That was my thinking at least. Once again, for those who have no knowledge of living with T1D, you might just think that going without food would be unfortunate but doable. Sure, you’ll be hungry, but that’s not the end of the world. Unfortunately for a person living with T1D it is the end of the world. A healthy person could, if they had to, go through the entire 6 days of my Wilsons Prom trip without once eating. Yes, they would be a wreck at the end of it, but after some food and a lot of whining they would have a story to tell for the rest of their lives. But a person living with T1D will be dead before the sun comes up on day #2. Exaggerating? Sadly, no.

As I was eating my noodles for lunch, the 2 “responsible adults” with the school group came over to say hello. I highlight that they were the ones in charge as to my eye they hardly looked much older than the students themselves. One of the ladies had dreadlocks and a bandana, so I asked her how she got her hair like that. Apparently it takes a lot of combing, knotting, braiding, beads, crocheting and pain to get it to that point. But, she said, it had been like that for 4 months now and in that time she hadn’t needed to do anything to it. Then the other lady lifted her beanie to show a recently shaved head. Her hair used to be braided in a similar way she said, but she had recently taken on a charity thing for cancer awareness and had shaved it all off.

We spent another pleasant 10 minutes chatting as the ladies took full advantage of the time away from the constant trill of 16 year old teenagers. I told them in all honesty that I didn’t know how they could maintain so much patience. I couldn’t do it. And the same goes for all of the “responsible adults” with the various school groups I came across on my journey. My hat is off to you.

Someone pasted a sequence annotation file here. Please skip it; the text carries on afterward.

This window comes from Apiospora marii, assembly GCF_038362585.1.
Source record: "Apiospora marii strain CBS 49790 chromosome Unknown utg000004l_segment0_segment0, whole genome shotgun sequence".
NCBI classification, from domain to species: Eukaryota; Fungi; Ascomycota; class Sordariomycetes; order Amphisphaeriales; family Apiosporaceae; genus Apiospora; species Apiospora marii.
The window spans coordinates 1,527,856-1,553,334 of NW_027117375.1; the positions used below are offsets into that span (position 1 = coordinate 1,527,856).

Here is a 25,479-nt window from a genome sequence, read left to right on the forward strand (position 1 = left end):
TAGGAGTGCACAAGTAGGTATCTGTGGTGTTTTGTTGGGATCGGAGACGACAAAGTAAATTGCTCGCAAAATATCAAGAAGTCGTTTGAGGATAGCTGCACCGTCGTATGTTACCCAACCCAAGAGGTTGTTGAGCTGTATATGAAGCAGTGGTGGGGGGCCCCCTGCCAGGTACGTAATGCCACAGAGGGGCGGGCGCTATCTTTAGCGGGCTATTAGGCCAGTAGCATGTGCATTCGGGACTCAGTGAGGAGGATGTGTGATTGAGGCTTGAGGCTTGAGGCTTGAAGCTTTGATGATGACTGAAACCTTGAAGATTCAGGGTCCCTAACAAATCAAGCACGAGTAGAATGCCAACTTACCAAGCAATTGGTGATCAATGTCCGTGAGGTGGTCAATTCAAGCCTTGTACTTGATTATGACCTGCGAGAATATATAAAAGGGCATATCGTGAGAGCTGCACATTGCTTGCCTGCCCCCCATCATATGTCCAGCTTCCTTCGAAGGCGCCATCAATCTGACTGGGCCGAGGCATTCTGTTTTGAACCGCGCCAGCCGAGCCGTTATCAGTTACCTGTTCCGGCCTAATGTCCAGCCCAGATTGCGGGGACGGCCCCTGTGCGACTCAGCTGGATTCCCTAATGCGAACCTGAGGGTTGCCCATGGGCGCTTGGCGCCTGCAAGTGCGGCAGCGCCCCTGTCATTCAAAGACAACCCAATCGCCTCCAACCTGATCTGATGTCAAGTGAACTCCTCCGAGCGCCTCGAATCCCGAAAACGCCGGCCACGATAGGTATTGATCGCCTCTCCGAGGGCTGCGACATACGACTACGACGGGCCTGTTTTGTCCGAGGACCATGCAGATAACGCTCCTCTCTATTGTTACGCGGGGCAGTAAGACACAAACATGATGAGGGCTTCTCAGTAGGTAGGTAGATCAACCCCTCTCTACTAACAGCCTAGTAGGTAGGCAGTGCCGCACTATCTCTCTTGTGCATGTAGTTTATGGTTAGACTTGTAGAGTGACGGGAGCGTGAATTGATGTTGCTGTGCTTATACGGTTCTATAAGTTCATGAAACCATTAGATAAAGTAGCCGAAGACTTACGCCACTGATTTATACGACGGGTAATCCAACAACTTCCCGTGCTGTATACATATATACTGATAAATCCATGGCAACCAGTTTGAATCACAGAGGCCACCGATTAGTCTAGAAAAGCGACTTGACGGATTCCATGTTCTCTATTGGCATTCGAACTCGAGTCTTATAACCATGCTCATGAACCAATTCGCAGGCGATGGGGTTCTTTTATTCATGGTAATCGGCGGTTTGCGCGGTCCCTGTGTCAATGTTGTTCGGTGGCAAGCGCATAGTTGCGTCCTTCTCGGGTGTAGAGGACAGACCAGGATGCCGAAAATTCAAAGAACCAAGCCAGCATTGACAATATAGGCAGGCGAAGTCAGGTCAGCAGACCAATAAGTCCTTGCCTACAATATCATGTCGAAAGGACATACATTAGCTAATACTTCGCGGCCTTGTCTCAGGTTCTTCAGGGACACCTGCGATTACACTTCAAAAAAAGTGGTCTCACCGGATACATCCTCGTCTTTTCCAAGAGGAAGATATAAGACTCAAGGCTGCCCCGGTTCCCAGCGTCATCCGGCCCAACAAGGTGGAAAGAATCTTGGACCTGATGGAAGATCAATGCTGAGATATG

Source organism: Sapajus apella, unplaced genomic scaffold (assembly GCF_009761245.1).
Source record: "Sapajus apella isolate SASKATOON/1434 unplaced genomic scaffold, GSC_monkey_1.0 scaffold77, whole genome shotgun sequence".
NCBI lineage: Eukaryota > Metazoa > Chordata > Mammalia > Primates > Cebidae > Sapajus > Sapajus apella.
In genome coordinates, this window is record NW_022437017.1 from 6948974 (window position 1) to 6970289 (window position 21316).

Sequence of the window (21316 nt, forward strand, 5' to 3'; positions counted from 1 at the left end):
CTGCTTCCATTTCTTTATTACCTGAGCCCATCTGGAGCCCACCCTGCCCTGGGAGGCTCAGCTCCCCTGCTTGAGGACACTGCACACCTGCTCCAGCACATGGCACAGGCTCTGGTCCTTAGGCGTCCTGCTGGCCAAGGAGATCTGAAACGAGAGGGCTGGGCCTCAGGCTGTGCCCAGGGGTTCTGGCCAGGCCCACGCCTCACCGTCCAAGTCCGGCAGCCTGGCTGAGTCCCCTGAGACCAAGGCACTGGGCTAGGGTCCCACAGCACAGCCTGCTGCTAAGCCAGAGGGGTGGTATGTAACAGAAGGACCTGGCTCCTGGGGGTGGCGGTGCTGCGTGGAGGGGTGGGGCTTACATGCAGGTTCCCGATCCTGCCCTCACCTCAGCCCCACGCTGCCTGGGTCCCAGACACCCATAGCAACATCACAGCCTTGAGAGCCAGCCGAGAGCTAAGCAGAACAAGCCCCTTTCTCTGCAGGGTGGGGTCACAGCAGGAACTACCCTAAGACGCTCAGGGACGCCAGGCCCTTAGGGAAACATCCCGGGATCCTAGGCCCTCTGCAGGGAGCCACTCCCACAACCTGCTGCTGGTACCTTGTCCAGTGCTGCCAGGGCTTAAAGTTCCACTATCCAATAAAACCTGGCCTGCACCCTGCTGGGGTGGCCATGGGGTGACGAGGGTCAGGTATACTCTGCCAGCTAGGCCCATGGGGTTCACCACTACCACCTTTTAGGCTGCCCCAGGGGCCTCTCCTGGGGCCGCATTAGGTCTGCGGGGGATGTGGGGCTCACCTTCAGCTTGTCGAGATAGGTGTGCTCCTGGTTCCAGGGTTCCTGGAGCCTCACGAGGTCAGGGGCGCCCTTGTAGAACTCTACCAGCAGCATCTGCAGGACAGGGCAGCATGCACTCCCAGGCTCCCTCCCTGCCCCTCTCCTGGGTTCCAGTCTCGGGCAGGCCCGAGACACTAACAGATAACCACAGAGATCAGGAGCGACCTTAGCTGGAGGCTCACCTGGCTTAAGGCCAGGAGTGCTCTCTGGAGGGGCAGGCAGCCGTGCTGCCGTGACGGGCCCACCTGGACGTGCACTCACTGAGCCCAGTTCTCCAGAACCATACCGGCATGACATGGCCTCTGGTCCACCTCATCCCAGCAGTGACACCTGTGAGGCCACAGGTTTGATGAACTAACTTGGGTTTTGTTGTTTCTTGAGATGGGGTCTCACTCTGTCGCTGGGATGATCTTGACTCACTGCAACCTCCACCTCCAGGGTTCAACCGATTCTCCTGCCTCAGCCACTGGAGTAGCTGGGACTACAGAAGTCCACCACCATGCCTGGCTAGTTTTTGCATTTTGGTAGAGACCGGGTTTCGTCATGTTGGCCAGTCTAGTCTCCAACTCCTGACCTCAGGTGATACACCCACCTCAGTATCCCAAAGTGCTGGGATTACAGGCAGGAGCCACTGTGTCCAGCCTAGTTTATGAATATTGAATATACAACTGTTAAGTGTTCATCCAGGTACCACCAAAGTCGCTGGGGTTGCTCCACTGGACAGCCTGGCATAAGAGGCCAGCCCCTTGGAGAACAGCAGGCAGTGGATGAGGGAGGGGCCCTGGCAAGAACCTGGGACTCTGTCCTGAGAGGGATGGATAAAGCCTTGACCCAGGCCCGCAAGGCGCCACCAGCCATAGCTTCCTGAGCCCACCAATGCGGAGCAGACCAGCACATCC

An interesting little aside, to do with the school groups, came about when I had walked past one of the groups after leaving Sealers Cove. They had stopped for some reason back on the track. I already knew from my previous trips of a rock overlooking the bay that had a pocket of phone signal available, right there on the rock at the edge of the cliff. This was important for me simply because of the number of people who were a little anxious that I was still alive. I had promised my wife that I would call each morning if I had any phone signal, to let her know that I was still alive and how I was doing.

Sure enough, when I got to the rock I heard my phone indicate that it suddenly had signal, so I immediately stopped and took off my pack. As I was standing there trying to get a call through to my wife’s phone, the school group came along and also stopped. I turned and waved as I spoke briefly with my wife, assuring her that everything was still on track. After the call was finished, I announced to the group of teenagers and responsible adults that there was a rare pocket of signal right at that spot. Surprisingly the teenagers dropped their eyes and the responsible adults looked sternly at me for the briefest moment. I found this a tiny bit odd. Then one of the young fellows asked if I would take a group photo of them, as they all grouped with their back to the spectacular view behind them. He then handed me a small camera and instructed me on which button to push. After that had been accomplished and everyone was happy, I packed myself up, said goodbye then moved on.